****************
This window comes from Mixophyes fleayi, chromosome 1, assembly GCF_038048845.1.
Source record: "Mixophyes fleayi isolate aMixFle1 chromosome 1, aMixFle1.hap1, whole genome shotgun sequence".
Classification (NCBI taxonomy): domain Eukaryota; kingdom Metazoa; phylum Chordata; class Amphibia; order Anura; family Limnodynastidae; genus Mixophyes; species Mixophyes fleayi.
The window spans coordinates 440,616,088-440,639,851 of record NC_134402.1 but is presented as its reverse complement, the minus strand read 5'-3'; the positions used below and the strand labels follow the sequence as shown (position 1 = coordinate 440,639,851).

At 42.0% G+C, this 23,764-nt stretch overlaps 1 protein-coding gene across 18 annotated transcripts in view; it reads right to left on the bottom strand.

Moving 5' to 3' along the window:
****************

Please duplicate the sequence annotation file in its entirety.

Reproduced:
This window comes from Mixophyes fleayi, chromosome 1, assembly GCF_038048845.1.
Source record: "Mixophyes fleayi isolate aMixFle1 chromosome 1, aMixFle1.hap1, whole genome shotgun sequence".
Classification (NCBI taxonomy): domain Eukaryota; kingdom Metazoa; phylum Chordata; class Amphibia; order Anura; family Limnodynastidae; genus Mixophyes; species Mixophyes fleayi.
The window spans coordinates 440,616,088-440,639,851 of record NC_134402.1 but is presented as its reverse complement, the minus strand read 5'-3'; the positions used below and the strand labels follow the sequence as shown (position 1 = coordinate 440,639,851).

At 42.0% G+C, this 23,764-nt stretch overlaps 1 protein-coding gene across 18 annotated transcripts in view; it reads right to left on the bottom strand.

Moving 5' to 3' along the window: